Food & Drink

Homemade Breadcrumbs

Breadcrumbs is one of those pantry items that seems cheap, but really isn’t.  A can of breadcrumbs typically costs from $1-3, which doesn’t seem that bad.  But what if I can tell you that you can make the same amount for only pennies?  Man, Progresso is really rolling in the dough (haha).

The breadcrumbs will keep about 1 month in a sealed container.  This recipe is most representative of the Panko (Japanese) style breadcrumbs.  You can add a teaspoon of Italian seasoning to make it taste like an Italian-style breadcrumbs.  I typically will make this in a big batch and use throughout the month.


Yield: 1 cups

– 2 slices of white bread
– 1 tsp Italian seasoning (optional: for Italian-style breadcrumbs)

1. Rip the white bread into small pieces and place in a food processor.  Process until fine crumbs form.  If you are adding Italian seasoning, process the seasoning with the breadcrumbs as well.
2. Toast in a 300°F oven for 10-15 minutes, until light brown.
3. You can toss the breadcrumbs back in the food processor and pulse until your desired consistency.  Let cool and store in an airtight container.

Food & Drink

3-Ingredient Strawberry Jam

I was watching Friends the other day, and in the episode, Monica had just broken up with Richard.  With her apartment taken over by the hoard of fresh berries and fruit, she said, “I’m sick and tired of being depressed about Richard. I needed a plan. A plan to get over my man! And what’s the opposite of man? Jam!”

Not going to lie, but every time I watch that episode, I get a craving … for jam.

I’ve been making my own jam for a few years now.  I like to keep jam making super simple  – one pot, three ingredients.  A lot of jam recipes out there require pectin, which is a natural natural fiber found in a lot of fruits.  It acts as a preservative and thickener for your jams and jellies.  I typically will use pectin for fruits that have a harder time jelling on their own – like peaches and apricots.  But berries have loads of pectin and can create a fabulous jam on their own.  So I typically don’t use pectin in my berry jams.

You can use canning methods to make big batch of this jam.  For me and husband, we will go through this jam in about 2 months.  I usually split the jam into two 8-oz mason jars.  I will freeze one jar and use up the other jar first.  Since I am not using the hot water bath to can these jams, they will begin to go bad after a month or so.


Yield: 1 pint

– 1 lb fresh strawberries
– 1 cup sugar
– 2 tbs lemon juice

1. Remove stems from strawberries, dice into small pieces.
2. In a medium saucepan, add the strawberries, sugar, and lemon juice.  Bring to a gentle boil over low heat.  Then bring the heat up to medium for a rolling boil.  Cook until the jam can pass the plate test or to 220F.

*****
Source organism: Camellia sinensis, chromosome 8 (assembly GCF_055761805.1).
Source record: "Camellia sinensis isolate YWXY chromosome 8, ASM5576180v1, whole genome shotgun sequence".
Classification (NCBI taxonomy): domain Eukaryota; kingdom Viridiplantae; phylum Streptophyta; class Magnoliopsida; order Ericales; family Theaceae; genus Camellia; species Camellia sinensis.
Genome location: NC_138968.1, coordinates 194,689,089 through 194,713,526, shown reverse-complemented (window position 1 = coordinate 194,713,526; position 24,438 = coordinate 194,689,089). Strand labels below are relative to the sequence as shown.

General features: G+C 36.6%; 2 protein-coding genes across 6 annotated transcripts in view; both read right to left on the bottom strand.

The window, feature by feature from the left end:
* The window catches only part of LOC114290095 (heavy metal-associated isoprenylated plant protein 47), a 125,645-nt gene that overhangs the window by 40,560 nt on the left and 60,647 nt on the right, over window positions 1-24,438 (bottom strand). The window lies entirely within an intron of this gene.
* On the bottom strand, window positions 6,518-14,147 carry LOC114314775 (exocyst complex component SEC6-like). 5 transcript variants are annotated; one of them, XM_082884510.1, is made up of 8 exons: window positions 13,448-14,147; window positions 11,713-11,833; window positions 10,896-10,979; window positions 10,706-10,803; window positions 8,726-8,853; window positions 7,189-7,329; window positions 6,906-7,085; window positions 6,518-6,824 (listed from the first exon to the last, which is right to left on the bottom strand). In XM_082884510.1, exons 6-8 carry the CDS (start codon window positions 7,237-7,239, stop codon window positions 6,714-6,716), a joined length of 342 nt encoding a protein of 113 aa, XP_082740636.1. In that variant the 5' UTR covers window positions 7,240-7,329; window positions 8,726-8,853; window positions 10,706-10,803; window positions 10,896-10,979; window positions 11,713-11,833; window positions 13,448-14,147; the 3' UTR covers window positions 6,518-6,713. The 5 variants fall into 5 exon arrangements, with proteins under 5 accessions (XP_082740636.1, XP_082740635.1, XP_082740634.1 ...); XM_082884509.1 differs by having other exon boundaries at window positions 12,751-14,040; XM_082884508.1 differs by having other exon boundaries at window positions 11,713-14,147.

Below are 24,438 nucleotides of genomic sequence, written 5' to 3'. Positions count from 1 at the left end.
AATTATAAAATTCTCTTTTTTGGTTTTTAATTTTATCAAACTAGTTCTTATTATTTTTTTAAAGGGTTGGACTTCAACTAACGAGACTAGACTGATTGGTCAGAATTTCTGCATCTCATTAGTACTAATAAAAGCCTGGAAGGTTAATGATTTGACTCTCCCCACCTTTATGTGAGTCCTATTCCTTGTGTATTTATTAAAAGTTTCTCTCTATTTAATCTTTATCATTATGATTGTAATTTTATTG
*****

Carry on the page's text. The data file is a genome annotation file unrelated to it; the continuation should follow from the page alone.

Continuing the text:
3. If you prefer jams with fruit pieces, you can use a large fork and press down on the larger strawberry pieces until your desired consistency.  If you prefer a smoother jam, you can use an immersion blender and blend the mixture.

Plate test:  Before you start making the jam, put a freezer-safe plate in the freezer.  When testing the jam, spoon out a small amount on the chilled plate and wait 30 seconds.  Tilt the plate.  If the jam is moving like slow lava, it is ready.  If it is runny and thin, continue cooking.

Food & Drink

Small Batch Chocolate Chip Cookies

When it comes to desserts, I’m not the biggest fan of the cookie category.  My husband begs to differ.  With just the 2 of us in the apartment, it’s just not worth it to bake a whole batch of cookies since my husband will eat the majority of it.  This cookie recipe will whip up a dozen cookies in less than 15 minutes, and only requires a bowl and a spoon.

– 3 tbs butter
– 1/4 cup brown sugar
– 1 egg yolk
– 1/2 cup flour
– 1/2 tsp baking powder
– 1/4 cup chocolate chip
– Pinch of salt

1. Preheat the oven to 350°F.  In a small microwavable bowl, melt the butter.  Combine with brown sugar and egg yolk.
2. Stir in flour, baking soda, chocolate chips, and a pinch of salt.  Stir until well combined.
3. Using your hands, take about 1 tbs of dough and roll it into a ball.  Place it on an ungreased baking sheet.
4. Bake for 8 minutes (soft cookies) or 10 minutes (crunchy cookies).

Food & Drink





I am never buying granola again.

It’s nothing against store-bought granola.  It’s just that I go through so much granola in a week that it can get quite expensive.  Also, granola typically come in unrecyclable packaging, which doesn’t align with my zero waste values.  The granola options in the bulk bins are definitely some items that I avoid because bulk bins granola typically cost more than their packaged counterparts.

I started experimenting with making my own granola.  I wanted something that I can whip up on a busy morning, and something that I can customize to my own liking.  Sometimes I like to add nuts and dried fruits to my granola, but today I want to share with you the granola recipe that I use as a base.  This granola fills 2 pint-size mason jars for me, which equates to about 4 cups.


  • Servings: 4 cups
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  • 3 cups old-fashioned oats
  • 1/4 cup brown sugar, loosely packed
  • 1 tsp ground cinnamon
  • 1/4 tsp nutmeg
  • 1/4 tsp cloves
  • 1/2 tsp salt
  • 1/3 cup honey
  • 1/4 cup vegetable oil
  • 1 tsp vanilla extract


  1. Pre-heat oven to 300°F.   In a medium bowl, combine oats, brown sugar, cinnamon, and salt.
  2. In a small bowl, whisk together honey, vegetable oil, and vanilla extract.  Drizzle this over the dry ingredients and stir with a spoon until well-combined.
  3. Spread the mixture on an ungreased baking sheet.  Bake for 25-30 minutes, until golden brown.  Shake the pan or stir 1-2x during baking.
  4. After baking, place the baking sheet on a cooling rack for 30 minutes.  Gently stir the granola every 10 minutes so it doesn’t stick to the pan as it cools.  The granola should harden and form crumbles.